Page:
The upper class of Regency England spoke eloquently, prizing wit and excelling in the understatement attributed to British humor, something I try to bring that out in every historical novel I write.

Regency men were civilized and treated women with courtesy. When a lady entered the room, gentlemen stood, softened their language, offered an arm, bowed to the lady, and did other courtesies I wish men did in this day and age. But the men weren’t soft, oh no! They were athletic; they enjoyed to hunt, box, race, fenced. They were as manly as a girl could want. Honor ruled the day. 

That is why I love them! 

A Perfect Secret And that is why I love to read and write the Regency novel. My newest sweet historical novel is A Perfect Secret. Though it’s the third in a three book series, the Rogue Hearts series, it’s written as a stand alone book so you can read it without having read the other two.

Friday, November 22, 2013

No Safe Routine for My Guest SS Hampton


Please welcome my guest, Stan Hampton, to Fearless Friday. Stan has quite a tale, so sit back and enjoy!
            So here we are, Fearless Friday. Fearless Friday.
            Well, people tend to like a safe and known routine; most are not likely to do anything that requires a leap of faith to plunge into an unknown even though the rewards may be great. The rewards, by the way, may be riches or simply self-satisfaction.
            I have had many Fearless Fridays, but which one do I write about?
            The day I was a 19-year old kid sitting in the Army Recruiting office, about to sign paperwork to join the Army? To a kid from Oklahoma, the prospect of serving in the Army somewhere in the world (especially overseas) was a huge unknown.
            Or nearing middle age, having tenure and retirement with a Federal agency, only to chuck it all and leave a known, secure routine because my life was not working for me? Well, truthfully, a woman was involved too, but that was another type of Fearless Friday.
            Or, in middle age, joining the Army National Guard for the first time? Even a disappointing drudgery of mere existence is at least a known, compared to the unknown.
            Or, perhaps when I volunteered to deploy. I volunteered for the Persian Gulf War, but that ended too quickly. Volunteering for Iraq when the war was not going away, well, deploying to a war zone was a giant unknown.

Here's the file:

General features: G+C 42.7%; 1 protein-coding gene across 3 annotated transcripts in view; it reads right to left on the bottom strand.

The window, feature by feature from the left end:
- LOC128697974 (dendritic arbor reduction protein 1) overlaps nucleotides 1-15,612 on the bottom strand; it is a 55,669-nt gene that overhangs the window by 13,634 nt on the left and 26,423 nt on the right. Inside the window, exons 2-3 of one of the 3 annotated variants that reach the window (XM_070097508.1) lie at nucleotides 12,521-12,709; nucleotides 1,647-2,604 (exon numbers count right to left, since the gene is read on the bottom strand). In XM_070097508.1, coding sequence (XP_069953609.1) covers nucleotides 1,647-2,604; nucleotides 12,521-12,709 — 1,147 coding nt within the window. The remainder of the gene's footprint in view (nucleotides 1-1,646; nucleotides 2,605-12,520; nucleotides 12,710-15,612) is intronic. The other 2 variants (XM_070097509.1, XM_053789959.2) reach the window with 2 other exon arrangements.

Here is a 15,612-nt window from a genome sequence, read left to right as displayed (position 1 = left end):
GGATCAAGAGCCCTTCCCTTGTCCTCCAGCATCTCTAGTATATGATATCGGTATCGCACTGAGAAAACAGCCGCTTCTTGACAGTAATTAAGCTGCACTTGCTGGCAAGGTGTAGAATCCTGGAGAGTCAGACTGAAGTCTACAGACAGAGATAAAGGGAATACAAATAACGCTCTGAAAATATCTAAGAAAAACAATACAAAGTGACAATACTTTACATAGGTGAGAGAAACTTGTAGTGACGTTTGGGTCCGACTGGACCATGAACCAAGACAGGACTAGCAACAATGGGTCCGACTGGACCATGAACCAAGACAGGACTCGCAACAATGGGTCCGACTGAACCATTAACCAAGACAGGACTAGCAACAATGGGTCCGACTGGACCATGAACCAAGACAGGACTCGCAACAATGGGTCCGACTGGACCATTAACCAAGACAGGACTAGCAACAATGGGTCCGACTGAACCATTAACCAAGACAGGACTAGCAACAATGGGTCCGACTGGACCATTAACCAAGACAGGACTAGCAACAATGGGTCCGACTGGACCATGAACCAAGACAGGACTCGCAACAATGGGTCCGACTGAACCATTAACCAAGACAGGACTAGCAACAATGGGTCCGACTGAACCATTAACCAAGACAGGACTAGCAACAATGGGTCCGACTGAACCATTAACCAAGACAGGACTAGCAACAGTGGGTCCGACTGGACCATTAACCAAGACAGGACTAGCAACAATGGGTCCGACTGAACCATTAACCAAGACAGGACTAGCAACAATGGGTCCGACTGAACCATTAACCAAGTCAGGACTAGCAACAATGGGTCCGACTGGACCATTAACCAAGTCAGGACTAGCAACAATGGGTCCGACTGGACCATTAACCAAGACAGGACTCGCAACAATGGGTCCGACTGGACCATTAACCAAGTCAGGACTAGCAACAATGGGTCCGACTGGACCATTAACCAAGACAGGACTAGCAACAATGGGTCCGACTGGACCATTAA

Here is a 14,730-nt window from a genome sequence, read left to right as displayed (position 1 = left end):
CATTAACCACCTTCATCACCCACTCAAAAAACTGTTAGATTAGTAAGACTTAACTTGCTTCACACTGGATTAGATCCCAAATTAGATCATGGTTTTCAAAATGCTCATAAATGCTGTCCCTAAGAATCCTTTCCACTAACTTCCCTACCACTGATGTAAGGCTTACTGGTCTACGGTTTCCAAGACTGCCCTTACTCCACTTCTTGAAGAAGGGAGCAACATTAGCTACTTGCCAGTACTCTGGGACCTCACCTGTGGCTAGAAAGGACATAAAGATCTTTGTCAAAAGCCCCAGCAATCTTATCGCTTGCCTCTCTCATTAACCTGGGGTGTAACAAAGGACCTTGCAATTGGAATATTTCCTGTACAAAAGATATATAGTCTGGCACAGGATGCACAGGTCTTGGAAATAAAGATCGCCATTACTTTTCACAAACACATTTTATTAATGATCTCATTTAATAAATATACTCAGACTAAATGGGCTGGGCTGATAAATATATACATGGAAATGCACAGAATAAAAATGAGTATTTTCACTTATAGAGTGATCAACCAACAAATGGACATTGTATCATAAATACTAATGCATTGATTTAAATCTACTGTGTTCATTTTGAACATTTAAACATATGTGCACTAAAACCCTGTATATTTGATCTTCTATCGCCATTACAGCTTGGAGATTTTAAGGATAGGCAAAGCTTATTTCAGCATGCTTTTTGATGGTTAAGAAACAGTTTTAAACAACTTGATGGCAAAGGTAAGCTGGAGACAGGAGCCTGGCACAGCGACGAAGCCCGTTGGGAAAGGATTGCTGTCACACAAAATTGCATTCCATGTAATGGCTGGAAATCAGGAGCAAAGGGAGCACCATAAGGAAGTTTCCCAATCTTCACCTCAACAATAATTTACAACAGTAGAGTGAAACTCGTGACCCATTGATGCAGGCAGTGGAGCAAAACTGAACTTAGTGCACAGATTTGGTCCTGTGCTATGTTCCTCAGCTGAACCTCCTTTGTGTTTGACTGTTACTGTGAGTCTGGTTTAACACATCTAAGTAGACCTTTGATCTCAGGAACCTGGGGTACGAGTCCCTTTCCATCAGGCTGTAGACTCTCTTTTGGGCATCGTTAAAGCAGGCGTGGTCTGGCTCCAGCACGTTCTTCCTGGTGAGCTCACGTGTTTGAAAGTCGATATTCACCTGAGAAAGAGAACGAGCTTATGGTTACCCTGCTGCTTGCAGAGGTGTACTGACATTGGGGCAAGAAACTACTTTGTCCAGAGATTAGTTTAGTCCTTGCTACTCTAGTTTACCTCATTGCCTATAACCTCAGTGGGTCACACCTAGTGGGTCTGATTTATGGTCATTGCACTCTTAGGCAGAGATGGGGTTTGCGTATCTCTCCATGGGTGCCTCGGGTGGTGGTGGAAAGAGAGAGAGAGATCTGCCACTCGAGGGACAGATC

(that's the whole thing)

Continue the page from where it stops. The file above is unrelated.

Decisions, decisions, decisions.
            I choose leaving the security of tenure and retirement.
            For 18 years I lived in Colorado Springs, and for 13 of those years I worked for a Federal agency. I had job security, tenure, and retirement, even when the agency started contracting out a lot of activities. But, for 13 of those years a lot of things went wrong; many not of my own choosing, some as a result of choices I made.
            You know your situation isn’t working for you when you no longer live, but simply exist from day to day. Sunset becomes nothing more than “I made it through another day.” Sunrise becomes “Here we go again.” In the blackest moments even suicide might be considered a viable option.
            But, I chose to leave everything behind. I set a date a year out. In the intervening 11 months my departure seemed like no more than a theoretical possibility. I submitted my resignation. People were disbelieving. Most doubted I would do such a thing. After all, I had made a respectable name for myself at the agency, I had tenure, and retirement. Good jobs like the Federal Civil Service were hard to come by. And I was going to give all that up?
            A few people congratulated me and said they admired my courage for plunging into the unknown. I didn’t tell them it was desperation, rather than courage.
            On the day of my farewell lunch, I looked at the familiar faces. Good people, people I knew for years and called friends, and respected. I also knew it was highly unlikely I would see any of them again. That is the way I have always been—one chapter ends and I move on, very rarely staying in touch with anyone.